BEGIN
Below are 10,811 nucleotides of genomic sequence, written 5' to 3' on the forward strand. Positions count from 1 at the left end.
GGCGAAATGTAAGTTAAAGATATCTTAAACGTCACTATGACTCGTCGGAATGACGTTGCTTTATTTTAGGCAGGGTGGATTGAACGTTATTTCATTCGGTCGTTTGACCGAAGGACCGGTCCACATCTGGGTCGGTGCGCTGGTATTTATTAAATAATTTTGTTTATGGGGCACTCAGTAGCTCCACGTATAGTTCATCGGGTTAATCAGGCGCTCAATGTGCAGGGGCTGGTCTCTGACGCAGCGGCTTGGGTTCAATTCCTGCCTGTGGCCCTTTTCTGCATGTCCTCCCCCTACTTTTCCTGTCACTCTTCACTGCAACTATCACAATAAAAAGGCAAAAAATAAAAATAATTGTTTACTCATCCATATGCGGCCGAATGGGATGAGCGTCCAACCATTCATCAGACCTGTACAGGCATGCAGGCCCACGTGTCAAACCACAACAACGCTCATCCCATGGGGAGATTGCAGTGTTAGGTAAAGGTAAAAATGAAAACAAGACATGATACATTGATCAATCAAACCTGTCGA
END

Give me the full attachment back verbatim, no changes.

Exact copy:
Below are 10,811 nucleotides of genomic sequence, written 5' to 3' on the forward strand. Positions count from 1 at the left end.
GGCGAAATGTAAGTTAAAGATATCTTAAACGTCACTATGACTCGTCGGAATGACGTTGCTTTATTTTAGGCAGGGTGGATTGAACGTTATTTCATTCGGTCGTTTGACCGAAGGACCGGTCCACATCTGGGTCGGTGCGCTGGTATTTATTAAATAATTTTGTTTATGGGGCACTCAGTAGCTCCACGTATAGTTCATCGGGTTAATCAGGCGCTCAATGTGCAGGGGCTGGTCTCTGACGCAGCGGCTTGGGTTCAATTCCTGCCTGTGGCCCTTTTCTGCATGTCCTCCCCCTACTTTTCCTGTCACTCTTCACTGCAACTATCACAATAAAAAGGCAAAAAATAAAAATAATTGTTTACTCATCCATATGCGGCCGAATGGGATGAGCGTCCAACCATTCATCAGACCTGTACAGGCATGCAGGCCCACGTGTCAAACCACAACAACGCTCATCCCATGGGGAGATTGCAGTGTTAGGTAAAGGTAAAAATGAAAACAAGACATGATACATTGATCAATCAAACCTGTCGA